With the exception of Dundee Waterfront, there are few examples of this kind of action in Scotland. A lack of knowledge, skills and experience may be partly to blame. If so, let’s roll out the Dundee model elsewhere. Let’s not wait another 5, 10 or 20 years.

One final point to note is that we shouldn’t simply blame planners and local authorities for a lack of progress. There’s undoubtedly a need for leadership and vision and both have a key role in providing this. However, the fundamental change we need can’t simply be enacted on behalf of society with its implied support. We need a fully engaged population which raises its sights and quickly turns baby steps into giant strides. That brings us back to fundamental questions, honest answers and the need to confront challenges. A few exemplary planning projects isn’t going to be enough.

Land Reform In One Easy SLUP

DSCF2680We’re working with Falkland Estate in Fife – home of the Centre for Stewardship – on estate visioning and master planning. Today we helped host a visit from the Scottish Government’s Rural Affairs, Climate Change and Environment committee (RACCE). The visit was part of the committee’s land reform fact-finding tour, which is working its way around the country. In a brief presentation, we explained the importance of long term spatial planning and visioning for estates and large land holdings or sites.

At Falkland, we’re effectively merging the PAN 83 urban master planning model we’ve applied for private estates at Bowmore, Inveraray and Forres recently, with the feasibility model for community land ownership studies at Culbokie, Lochmaddy and Great Bernera (working with Dr Calum MacLeod’s team).

The aim is to facilitate sustainable land management. The model works for both private and community land ownership. It’s as good an indication as any that the landowner is committed to  sustainable use of the land.

These days, there’s a statutory requirement for major planning applications to be accompanied by a Design Statement (see PAN 68). Quality of place is a high priority for the Scottish Government, with cross-party support. The requirement for a Design Statement reflects this. It’s still disappointing that many Design Statements are accepted by planning authorities despite being half-hearted box-ticking exercises, but that’s another blog….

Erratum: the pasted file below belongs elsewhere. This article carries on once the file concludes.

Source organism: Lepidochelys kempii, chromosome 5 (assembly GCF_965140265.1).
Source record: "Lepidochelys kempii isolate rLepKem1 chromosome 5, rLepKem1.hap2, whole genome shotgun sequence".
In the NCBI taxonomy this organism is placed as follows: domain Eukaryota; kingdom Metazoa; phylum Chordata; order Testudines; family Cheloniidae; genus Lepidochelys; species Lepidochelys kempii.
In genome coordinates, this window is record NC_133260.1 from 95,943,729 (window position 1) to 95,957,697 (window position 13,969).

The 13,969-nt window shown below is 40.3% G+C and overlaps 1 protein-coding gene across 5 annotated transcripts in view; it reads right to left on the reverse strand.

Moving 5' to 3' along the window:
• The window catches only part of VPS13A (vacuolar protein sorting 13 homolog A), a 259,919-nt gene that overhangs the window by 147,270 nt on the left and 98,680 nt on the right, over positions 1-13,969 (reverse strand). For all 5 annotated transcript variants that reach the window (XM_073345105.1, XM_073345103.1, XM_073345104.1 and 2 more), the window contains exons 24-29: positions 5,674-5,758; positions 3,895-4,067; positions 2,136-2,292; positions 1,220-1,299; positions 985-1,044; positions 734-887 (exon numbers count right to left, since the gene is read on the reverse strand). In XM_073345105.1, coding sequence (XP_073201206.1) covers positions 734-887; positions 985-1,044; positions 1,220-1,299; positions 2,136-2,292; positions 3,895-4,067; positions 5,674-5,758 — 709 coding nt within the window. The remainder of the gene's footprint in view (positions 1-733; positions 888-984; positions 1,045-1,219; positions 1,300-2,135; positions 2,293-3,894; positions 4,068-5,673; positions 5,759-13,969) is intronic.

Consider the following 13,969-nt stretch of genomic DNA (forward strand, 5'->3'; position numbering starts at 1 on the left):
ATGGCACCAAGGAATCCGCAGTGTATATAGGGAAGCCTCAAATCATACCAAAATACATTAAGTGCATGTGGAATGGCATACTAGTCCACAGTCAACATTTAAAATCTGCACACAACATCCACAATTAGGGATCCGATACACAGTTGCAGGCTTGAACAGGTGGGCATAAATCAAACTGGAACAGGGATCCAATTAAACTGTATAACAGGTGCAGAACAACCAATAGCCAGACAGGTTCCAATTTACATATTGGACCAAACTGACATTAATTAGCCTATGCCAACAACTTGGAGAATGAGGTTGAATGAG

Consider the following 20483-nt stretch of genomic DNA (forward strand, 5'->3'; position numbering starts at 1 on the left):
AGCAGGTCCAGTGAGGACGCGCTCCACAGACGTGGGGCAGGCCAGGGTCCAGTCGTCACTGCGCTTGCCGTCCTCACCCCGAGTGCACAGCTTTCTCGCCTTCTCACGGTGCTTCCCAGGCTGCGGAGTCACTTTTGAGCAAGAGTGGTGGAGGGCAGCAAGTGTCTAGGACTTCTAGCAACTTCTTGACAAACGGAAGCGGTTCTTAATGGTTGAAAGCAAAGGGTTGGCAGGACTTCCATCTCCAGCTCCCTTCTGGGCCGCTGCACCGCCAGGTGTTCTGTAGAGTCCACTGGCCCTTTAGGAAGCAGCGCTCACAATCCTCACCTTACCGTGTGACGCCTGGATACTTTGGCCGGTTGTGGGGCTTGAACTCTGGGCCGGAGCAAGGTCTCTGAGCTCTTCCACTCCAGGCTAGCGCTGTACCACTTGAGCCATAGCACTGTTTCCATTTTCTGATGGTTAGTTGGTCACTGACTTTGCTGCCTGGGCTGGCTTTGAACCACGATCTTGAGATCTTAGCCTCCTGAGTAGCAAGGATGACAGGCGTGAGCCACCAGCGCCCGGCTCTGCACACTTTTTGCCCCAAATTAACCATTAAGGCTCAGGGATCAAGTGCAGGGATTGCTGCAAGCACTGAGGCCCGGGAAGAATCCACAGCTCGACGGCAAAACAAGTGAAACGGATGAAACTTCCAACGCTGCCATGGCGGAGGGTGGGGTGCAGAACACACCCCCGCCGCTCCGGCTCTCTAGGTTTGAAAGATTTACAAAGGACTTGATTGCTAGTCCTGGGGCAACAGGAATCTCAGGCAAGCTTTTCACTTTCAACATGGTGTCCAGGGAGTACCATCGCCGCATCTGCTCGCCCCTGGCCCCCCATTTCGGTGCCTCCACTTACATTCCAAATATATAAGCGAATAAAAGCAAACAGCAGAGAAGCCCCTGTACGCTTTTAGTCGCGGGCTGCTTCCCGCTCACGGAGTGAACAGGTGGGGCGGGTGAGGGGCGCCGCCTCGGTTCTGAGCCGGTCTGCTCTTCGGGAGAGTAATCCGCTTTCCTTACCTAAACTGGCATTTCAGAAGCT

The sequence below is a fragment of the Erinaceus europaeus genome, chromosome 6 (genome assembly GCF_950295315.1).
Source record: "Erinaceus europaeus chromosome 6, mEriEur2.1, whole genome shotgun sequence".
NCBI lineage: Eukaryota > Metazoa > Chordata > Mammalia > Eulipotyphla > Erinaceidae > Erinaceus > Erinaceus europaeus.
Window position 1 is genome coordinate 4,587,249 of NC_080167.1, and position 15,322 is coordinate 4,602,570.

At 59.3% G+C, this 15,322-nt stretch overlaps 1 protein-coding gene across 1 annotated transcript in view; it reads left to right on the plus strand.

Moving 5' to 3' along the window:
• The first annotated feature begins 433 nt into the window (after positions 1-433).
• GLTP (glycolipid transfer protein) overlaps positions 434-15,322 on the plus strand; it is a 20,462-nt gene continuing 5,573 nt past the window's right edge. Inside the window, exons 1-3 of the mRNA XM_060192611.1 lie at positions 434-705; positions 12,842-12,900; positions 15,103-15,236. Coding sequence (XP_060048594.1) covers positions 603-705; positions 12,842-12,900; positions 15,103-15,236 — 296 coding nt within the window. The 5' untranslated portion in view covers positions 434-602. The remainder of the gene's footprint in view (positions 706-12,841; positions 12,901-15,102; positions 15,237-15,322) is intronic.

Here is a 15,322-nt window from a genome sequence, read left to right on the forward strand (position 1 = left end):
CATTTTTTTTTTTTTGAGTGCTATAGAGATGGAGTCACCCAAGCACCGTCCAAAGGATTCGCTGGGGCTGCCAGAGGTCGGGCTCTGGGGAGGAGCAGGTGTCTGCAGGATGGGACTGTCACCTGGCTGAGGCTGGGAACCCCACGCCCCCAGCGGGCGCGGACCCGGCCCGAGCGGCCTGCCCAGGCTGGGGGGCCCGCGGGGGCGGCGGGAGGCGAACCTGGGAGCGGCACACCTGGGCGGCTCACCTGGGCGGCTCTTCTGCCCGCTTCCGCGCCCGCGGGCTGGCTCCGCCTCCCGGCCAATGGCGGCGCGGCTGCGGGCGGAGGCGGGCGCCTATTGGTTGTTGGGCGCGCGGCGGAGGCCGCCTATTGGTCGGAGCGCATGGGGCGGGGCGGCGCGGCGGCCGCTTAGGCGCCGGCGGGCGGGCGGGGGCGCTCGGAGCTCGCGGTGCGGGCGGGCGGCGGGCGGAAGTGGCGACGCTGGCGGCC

Like quality of place, the Scottish Government has made land reform a priority. Again, there’s broad cross-party support (with the exception of the Conservatives, who take a more cautious position). One aspect of the current Land Reform (Scotland) Bill 2015, is the contentious matter of sustainable land use and the potential for communities to be granted rights to purchase land which is not being used sustainably.

At this stage, it’s unclear what that means. What mechanisms might the Scottish Government apply to define sustainable land use? How might land owners illustrate a commitment to sustainable use? If a Design Statement proves a commitment to quality place making, could an estate master plan or vision do the same for sustainable land use?

We think so.

A document similar to PAN 68 could set out advice on preparing a Sustainable Land Use Plan (SLUP!) and encourage land owners to follow best practice and prepare their own. The forthcoming Land Reform (Scotland) Act could explain the scenarios where the proposed Scottish Land Commission might request a SLUP as evidence of effective land management.

There’s an obvious resource issue in rolling out this kind of study but our experience suggests that it proves cost effective by unearthing investment opportunities, financial efficiencies and greatly enhanced relationships with stakeholders and communities. That applies to land in private or community ownership.

Land reform may be a polarising issue, but most people seem to agree that sustainable land use is a valid ambition. A tool like SLUP can add value across the spectrum. Why wouldn’t we use it?